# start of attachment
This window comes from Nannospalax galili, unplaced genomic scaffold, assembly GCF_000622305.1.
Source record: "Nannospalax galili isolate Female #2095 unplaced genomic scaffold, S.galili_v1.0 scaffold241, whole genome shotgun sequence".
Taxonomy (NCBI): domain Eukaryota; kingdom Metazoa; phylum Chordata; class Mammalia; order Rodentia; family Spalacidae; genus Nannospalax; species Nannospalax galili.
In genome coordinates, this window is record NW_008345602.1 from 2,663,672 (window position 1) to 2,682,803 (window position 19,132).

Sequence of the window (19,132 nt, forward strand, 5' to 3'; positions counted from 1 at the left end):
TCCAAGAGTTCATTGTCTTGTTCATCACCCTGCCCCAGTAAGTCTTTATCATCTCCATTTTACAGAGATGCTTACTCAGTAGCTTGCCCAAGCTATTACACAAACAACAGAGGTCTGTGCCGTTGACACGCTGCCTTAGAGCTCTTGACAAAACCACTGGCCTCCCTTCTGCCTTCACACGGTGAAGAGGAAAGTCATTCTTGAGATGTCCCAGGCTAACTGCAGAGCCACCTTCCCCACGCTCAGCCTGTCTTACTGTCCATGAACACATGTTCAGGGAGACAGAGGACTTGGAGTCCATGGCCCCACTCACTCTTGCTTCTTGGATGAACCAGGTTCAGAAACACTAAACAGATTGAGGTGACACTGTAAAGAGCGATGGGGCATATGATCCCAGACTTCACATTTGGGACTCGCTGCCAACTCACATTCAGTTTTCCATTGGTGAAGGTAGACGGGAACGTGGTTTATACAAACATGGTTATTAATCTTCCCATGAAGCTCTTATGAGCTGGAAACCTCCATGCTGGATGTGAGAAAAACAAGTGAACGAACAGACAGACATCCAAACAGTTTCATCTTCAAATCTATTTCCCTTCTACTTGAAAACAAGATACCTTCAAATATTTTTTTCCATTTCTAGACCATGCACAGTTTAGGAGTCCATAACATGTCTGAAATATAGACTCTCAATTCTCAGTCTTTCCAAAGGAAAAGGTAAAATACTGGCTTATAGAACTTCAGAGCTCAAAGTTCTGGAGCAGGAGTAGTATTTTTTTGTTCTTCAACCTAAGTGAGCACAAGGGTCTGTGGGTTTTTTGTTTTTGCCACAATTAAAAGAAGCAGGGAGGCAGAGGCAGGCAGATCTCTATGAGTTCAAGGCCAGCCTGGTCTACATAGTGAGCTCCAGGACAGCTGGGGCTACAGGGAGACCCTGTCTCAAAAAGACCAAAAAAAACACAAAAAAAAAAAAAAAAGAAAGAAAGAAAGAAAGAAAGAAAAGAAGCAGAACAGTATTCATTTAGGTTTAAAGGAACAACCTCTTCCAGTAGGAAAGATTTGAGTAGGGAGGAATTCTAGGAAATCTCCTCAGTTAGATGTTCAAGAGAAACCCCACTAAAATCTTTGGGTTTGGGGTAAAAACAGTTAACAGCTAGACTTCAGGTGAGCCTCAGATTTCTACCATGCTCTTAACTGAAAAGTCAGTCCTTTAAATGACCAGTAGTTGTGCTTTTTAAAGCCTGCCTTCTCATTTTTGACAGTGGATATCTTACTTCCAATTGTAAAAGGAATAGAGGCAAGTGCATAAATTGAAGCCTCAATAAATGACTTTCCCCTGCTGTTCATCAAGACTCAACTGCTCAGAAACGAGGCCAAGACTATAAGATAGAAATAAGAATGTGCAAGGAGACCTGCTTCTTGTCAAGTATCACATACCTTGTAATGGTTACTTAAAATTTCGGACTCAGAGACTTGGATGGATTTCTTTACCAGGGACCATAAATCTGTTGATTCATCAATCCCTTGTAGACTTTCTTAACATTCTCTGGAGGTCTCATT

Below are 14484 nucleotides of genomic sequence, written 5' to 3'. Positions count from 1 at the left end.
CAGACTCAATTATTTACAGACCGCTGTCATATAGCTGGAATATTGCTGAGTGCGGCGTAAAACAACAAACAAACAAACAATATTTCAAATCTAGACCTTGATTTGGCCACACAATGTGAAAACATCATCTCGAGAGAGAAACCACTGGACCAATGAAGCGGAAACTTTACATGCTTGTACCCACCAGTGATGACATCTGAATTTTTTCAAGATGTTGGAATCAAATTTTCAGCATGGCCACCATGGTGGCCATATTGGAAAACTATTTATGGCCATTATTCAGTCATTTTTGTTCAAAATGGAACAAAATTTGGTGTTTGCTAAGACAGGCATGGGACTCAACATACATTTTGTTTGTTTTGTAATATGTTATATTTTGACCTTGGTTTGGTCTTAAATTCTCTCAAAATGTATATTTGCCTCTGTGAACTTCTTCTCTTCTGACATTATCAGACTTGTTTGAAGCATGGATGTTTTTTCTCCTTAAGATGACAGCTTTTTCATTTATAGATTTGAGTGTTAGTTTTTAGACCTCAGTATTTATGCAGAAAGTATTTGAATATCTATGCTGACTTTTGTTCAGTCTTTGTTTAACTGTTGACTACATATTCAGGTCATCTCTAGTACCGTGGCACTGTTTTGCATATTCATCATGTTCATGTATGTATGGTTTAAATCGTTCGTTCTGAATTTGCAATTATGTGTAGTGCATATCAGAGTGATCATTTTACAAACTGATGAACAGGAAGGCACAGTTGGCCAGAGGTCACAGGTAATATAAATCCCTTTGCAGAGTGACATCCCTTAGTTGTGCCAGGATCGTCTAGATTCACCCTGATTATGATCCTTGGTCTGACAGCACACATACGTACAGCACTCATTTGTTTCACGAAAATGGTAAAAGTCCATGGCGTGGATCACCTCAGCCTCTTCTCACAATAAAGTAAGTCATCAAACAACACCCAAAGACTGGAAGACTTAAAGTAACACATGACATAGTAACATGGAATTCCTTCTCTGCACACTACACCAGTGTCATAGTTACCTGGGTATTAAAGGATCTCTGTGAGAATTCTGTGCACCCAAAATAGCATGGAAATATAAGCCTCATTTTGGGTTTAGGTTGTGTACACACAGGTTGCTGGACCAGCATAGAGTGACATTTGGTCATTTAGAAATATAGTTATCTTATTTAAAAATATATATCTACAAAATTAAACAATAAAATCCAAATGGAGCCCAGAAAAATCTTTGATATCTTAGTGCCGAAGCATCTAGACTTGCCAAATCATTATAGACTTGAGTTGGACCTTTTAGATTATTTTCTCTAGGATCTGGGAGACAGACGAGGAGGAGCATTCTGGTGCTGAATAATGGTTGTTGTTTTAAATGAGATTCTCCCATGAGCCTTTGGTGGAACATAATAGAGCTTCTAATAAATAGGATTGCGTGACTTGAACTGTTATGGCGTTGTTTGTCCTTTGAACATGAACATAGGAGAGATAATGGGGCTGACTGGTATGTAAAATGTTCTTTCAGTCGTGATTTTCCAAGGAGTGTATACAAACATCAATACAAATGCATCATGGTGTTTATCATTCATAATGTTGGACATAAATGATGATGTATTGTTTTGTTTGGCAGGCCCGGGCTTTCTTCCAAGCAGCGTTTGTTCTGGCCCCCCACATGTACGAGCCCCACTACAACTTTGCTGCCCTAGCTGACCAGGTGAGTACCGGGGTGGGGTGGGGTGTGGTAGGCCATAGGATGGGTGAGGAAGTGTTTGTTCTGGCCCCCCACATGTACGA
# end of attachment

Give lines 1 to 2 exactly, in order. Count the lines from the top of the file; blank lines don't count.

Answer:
This window comes from Nannospalax galili, unplaced genomic scaffold, assembly GCF_000622305.1.
Source record: "Nannospalax galili isolate Female #2095 unplaced genomic scaffold, S.galili_v1.0 scaffold241, whole genome shotgun sequence".